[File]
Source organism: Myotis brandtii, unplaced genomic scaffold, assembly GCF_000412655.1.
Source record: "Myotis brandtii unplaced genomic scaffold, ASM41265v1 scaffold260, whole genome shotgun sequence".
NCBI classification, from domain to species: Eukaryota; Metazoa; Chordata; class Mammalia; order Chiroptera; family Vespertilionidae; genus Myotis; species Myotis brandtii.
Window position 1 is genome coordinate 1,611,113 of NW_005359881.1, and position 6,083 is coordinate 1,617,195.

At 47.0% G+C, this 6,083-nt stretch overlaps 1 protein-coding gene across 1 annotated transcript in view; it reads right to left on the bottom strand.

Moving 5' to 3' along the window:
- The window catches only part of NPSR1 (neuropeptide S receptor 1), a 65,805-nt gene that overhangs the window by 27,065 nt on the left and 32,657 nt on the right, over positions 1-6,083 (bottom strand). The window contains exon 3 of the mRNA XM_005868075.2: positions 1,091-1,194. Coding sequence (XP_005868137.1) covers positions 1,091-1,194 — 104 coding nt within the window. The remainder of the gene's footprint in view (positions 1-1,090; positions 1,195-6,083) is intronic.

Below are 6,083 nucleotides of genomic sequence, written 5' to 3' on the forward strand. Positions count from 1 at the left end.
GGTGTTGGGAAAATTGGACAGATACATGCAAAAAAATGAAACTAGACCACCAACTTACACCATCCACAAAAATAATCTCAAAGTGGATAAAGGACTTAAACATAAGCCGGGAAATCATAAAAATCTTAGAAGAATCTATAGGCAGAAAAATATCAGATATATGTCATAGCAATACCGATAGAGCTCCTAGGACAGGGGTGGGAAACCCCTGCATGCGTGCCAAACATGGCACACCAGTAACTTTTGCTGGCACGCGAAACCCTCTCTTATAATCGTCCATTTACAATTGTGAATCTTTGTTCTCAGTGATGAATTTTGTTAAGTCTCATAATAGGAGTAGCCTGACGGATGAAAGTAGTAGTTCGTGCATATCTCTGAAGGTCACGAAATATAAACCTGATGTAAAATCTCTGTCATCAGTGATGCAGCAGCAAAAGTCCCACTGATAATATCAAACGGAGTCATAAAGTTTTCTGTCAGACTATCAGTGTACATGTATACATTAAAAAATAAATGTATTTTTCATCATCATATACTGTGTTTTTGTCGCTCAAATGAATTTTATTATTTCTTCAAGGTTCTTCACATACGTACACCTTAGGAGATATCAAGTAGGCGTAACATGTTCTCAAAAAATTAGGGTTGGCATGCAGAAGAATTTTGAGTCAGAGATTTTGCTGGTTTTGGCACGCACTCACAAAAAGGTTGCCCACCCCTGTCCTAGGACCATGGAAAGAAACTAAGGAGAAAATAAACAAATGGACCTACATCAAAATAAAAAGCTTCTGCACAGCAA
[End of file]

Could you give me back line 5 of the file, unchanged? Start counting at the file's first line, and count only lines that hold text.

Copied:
At 47.0% G+C, this 6,083-nt stretch overlaps 1 protein-coding gene across 1 annotated transcript in view; it reads right to left on the bottom strand.